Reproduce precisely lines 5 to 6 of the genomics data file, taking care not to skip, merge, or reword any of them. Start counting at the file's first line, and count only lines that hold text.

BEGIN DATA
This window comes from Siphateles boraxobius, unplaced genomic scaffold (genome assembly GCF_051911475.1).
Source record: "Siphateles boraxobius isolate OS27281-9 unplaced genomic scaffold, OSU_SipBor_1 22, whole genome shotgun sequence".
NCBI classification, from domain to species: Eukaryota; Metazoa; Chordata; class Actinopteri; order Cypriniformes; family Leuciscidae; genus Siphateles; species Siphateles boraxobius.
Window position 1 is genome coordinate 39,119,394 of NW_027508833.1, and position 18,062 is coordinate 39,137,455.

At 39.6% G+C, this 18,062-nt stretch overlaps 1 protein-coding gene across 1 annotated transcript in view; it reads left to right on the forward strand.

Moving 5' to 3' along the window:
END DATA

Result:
At 39.6% G+C, this 18,062-nt stretch overlaps 1 protein-coding gene across 1 annotated transcript in view; it reads left to right on the forward strand.

Moving 5' to 3' along the window: